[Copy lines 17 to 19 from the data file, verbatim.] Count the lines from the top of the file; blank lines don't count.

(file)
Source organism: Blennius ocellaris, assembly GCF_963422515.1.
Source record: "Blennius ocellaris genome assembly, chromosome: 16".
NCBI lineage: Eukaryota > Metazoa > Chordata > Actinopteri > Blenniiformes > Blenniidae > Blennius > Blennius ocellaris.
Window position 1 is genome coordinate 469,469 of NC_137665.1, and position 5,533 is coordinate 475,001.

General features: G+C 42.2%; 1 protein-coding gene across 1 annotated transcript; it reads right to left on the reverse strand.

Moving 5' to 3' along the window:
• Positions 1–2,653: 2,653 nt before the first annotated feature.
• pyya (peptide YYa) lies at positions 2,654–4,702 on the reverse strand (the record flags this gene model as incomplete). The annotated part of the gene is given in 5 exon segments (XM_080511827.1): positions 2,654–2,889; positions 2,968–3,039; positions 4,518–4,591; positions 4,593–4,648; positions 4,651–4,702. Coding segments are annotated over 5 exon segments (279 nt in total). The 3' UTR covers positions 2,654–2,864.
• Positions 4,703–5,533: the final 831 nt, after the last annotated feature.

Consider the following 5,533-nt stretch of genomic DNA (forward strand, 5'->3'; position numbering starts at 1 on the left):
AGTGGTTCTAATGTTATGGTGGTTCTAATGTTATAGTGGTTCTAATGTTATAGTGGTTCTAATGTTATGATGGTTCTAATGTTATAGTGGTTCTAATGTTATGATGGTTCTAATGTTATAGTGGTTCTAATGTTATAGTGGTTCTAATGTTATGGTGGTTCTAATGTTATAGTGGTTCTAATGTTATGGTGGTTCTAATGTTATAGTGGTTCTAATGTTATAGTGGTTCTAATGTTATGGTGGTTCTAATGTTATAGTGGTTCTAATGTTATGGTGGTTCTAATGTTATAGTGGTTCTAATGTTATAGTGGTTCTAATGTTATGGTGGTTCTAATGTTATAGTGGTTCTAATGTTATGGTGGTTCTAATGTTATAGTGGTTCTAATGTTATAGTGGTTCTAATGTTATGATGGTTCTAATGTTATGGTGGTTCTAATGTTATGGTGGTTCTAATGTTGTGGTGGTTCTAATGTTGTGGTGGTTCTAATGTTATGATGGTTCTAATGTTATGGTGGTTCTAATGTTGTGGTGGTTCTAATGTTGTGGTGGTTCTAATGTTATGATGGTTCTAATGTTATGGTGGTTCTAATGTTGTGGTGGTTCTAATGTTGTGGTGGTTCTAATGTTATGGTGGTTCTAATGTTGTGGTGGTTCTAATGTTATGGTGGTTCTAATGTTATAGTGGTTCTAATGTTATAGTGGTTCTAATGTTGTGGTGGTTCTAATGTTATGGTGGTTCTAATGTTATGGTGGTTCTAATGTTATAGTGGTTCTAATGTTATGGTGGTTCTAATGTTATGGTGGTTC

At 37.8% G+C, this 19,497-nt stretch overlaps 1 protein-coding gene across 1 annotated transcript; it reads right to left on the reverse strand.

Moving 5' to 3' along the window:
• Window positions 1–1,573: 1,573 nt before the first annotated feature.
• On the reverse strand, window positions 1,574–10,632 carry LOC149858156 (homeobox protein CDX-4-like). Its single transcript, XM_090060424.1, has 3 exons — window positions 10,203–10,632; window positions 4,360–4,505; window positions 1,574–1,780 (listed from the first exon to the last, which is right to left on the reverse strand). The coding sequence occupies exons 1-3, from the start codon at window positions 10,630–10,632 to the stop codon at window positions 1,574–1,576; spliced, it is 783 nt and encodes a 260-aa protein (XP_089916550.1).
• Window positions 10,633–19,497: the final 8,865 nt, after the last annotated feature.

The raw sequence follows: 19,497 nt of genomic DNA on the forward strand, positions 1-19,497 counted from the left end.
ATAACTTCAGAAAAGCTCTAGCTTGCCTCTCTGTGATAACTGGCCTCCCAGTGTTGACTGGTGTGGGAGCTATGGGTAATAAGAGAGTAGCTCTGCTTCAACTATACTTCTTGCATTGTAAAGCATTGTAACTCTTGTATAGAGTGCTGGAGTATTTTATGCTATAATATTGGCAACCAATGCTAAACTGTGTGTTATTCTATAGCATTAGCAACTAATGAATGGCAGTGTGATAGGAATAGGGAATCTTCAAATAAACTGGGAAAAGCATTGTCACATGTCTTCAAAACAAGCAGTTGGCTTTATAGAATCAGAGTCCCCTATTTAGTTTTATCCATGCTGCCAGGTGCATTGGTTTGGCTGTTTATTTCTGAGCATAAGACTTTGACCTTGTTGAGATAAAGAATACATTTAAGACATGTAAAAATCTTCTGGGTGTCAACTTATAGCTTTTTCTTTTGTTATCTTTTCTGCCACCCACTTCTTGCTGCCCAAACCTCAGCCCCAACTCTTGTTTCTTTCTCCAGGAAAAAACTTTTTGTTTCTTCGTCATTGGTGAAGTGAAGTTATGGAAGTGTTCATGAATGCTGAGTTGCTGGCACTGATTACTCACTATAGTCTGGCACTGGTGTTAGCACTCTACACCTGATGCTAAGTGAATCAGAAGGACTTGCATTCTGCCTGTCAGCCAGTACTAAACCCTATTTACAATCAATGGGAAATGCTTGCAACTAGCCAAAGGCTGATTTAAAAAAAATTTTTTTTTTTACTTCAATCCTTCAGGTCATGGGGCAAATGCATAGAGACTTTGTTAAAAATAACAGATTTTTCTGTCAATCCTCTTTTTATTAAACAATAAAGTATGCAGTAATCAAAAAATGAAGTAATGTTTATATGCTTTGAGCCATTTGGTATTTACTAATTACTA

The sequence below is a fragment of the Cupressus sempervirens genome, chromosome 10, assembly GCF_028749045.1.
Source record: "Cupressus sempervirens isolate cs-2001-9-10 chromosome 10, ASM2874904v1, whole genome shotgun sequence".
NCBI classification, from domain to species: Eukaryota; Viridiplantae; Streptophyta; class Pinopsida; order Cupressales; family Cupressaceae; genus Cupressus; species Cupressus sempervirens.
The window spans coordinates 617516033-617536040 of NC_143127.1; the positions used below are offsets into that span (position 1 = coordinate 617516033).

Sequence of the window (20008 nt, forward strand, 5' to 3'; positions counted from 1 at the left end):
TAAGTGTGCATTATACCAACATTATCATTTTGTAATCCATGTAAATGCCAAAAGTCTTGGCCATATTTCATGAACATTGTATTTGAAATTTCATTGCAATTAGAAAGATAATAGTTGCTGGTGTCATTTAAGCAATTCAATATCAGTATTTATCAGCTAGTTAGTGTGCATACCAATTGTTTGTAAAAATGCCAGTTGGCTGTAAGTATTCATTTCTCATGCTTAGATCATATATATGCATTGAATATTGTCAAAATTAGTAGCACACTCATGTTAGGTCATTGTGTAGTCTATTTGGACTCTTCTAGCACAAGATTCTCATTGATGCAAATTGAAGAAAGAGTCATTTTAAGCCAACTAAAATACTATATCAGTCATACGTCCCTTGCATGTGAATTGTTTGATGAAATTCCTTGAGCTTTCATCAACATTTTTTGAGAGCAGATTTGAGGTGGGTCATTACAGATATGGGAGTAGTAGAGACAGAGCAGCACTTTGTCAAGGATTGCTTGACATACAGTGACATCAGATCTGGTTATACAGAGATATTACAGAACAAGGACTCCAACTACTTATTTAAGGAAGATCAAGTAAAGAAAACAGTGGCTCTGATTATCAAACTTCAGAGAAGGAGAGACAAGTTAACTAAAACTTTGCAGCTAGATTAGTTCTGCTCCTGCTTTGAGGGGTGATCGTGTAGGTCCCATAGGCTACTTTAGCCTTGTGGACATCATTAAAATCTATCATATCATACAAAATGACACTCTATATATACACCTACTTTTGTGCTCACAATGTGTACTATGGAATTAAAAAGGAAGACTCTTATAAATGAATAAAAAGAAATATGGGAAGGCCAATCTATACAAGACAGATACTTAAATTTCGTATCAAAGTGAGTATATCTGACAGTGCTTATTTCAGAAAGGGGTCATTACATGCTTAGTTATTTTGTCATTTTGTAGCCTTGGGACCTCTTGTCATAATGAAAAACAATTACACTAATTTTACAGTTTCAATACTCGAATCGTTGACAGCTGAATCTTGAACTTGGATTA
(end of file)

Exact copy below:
The raw sequence follows: 19,497 nt of genomic DNA on the forward strand, positions 1-19,497 counted from the left end.
ATAACTTCAGAAAAGCTCTAGCTTGCCTCTCTGTGATAACTGGCCTCCCAGTGTTGACTGGTGTGGGAGCTATGGGTAATAAGAGAGTAGCTCTGCTTCAACTATACTTCTTGCATTGTAAAGCATTGTAACTCTTGTATAGAGTGCTGGAGTATTTTATGCTATAATATTGGCAACCAATGCTAAACTGTGTGTTATTCTATAGCATTAGCAACTAATGAATGGCAGTGTGATAGGAATAGGGAATCTTCAAATAAACTGGGAAAAGCATTGTCACATGTCTTCAAAACAAGCAGTTGGCTTTATAGAATCAGAGTCCCCTATTTAGTTTTATCCATGCTGCCAGGTGCATTGGTTTGGCTGTTTATTTCTGAGCATAAGACTTTGACCTTGTTGAGATAAAGAATACATTTAAGACATGTAAAAATCTTCTGGGTGTCAACTTATAGCTTTTTCTTTTGTTATCTTTTCTGCCACCCACTTCTTGCTGCCCAAACCTCAGCCCCAACTCTTGTTTCTTTCTCCAGGAAAAAACTTTTTGTTTCTTCGTCATTGGTGAAGTGAAGTTATGGAAGTGTTCATGAATGCTGAGTTGCTGGCACTGATTACTCACTATAGTCTGGCACTGGTGTTAGCACTCTACACCTGATGCTAAGTGAATCAGAAGGACTTGCATTCTGCCTGTCAGCCAGTACTAAACCCTATTTACAATCAATGGGAAATGCTTGCAACTAGCCAAAGGCTGATTTAAAAAAAATTTTTTTTTTTACTTCAATCCTTCAGGTCATGGGGCAAATGCATAGAGACTTTGTTAAAAATAACAGATTTTTCTGTCAATCCTCTTTTTATTAAACAATAAAGTATGCAGTAATCAAAAAATGAAGTAATGTTTATATGCTTTGAGCCATTTGGTATTTACTAATTACTA

The sequence below is a fragment of the Cupressus sempervirens genome, chromosome 10, assembly GCF_028749045.1.